“We are benefitting from a special effort made by young local volunteers from the city of El Fasher, working in coordination with charitable people. They bring us food, though only enough for a small portion of the people, as our numbers inside the school are more than two thousand individuals, disproportionately children; we also suffer from shortages of water. We need more than three water bottles per day per person. With the efforts of young people, a small sum of money is paid to us, but it is not enough even for water. We ask philanthropists and humanitarian organizations to move as quickly as possible to save the lives of displaced people and stop the war and violence against innocent citizens.”
A young volunteer, Ahmed Ibrahim, said:
“We have malnutrition diseases, malaria diseases, infections, cases of severe malnutrition in children, and dengue fever in abundance, because all the families inside this school do not have mosquito netting to protect the children from diseases. We have rainwater lying at the level of the school yard, so mosquitos have ample breeding ground.”
Sheikh Muhammad Ali said:
“The displaced people from the city of Nyala and the northern city of El Fasher are all stationed in the southwest direction of the city of El Fasher, which has led to high prices, increased population pressure, many problems and many diseases, so we demand the immediate intervention of more humanitarian organizations and philanthropists.”
A day after our visit, the basic necessities required for these displaced people were identified in Al-Basharia School: a basket of simple food supplies to relieve the pressure on them. The total number of beneficiaries to whom we distributed was 260 persons in 123 families. These included:
- Young children who lost their mothers and fathers (22 orphans)
- Widows and pregnant women (88 persons)
- The elderly and people with disabilities (84)
- Displaced children (12 children)
- Poorer families with chronic diseases (50 persons)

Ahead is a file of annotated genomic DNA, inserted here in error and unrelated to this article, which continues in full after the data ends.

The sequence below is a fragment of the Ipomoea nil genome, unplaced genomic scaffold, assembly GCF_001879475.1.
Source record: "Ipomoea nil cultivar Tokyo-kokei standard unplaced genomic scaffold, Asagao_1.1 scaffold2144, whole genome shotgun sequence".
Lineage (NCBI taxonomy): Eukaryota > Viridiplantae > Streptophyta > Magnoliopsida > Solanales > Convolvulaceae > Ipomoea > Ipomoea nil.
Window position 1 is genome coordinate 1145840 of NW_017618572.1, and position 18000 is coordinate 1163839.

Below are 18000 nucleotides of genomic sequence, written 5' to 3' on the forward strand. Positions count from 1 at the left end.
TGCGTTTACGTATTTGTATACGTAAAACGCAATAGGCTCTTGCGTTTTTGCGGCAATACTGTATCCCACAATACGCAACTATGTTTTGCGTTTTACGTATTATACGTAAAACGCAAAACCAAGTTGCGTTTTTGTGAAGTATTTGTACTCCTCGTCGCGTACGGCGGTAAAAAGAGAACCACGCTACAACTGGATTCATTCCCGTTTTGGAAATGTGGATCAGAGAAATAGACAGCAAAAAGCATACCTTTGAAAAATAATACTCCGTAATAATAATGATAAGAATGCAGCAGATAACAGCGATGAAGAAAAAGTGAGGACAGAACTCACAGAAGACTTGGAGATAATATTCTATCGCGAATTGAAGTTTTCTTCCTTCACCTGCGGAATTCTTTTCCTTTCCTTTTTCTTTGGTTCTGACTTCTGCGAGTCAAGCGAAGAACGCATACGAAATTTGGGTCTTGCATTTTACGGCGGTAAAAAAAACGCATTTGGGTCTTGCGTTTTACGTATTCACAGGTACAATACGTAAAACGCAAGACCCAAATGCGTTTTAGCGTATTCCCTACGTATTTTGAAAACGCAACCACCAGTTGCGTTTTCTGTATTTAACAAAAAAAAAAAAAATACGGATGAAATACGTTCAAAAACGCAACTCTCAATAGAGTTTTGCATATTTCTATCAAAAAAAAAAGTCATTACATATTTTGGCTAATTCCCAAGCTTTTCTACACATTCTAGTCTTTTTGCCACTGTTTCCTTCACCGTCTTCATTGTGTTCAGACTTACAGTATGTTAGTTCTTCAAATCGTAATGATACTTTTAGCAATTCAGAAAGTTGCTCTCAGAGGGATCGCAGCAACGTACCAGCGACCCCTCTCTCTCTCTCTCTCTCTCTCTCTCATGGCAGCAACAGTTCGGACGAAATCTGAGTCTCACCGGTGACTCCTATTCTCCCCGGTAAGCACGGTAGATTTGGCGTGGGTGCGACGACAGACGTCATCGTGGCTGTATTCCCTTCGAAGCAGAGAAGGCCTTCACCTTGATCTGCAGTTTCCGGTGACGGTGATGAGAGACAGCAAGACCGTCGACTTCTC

The quantity of simple foodstuffs distributed in Al-Bashariya School was:
- Five large sacks of sugar, each sack containing 50 kg
- Ten pasta cartons of pasta each carton containing 24 pieces
- Forty-two large tea packs containing 10 pieces
After this was distributed to the displaced, who had been recently displaced from South Darfur, one of them said:
“Since we arrived at this school, no one has come to help the displaced except from you, sisters from Team Zamzam. We cannot get aid easily, so we wish you continued success in your efforts.”
One woman also said:
“We benefited a great deal from your distribution, in terms of foodstuffs, in addition to advice, awareness, and psychological counseling, and we hope that peace, stability and security will prevail.”
A child said to us:
“Children are in dire need of a normal life free of weapons and random threats, and we want schools to return so we can learn because we are tired of staying at home and we also want to return to our homes.”
[This was one of two provisions of food and other items during the current reporting period —in place of the usual single distribution. It was made possible by a recent generous donation to our project in Zamzam—ER]
Follow up with displaced of Tawila in Zamzam camp
We conducted our routine visit to and follow-up on the IDPs who were recently displaced from Tawila locality; they are currently sheltering in Al Salam (56) and Al Salam (57) schools. We noted the concerns and opinions of the displaced, we assessed their current situation according to priorities and urgent needs, and therefore made a second distribution of basic necessities. During our visits, we have noticed that most people complain about the severe difficulties they are going through these days, from a scarcity of foodstuffs, the inability to buy, the absence of security and safety, and the absence of humanitarian organizations.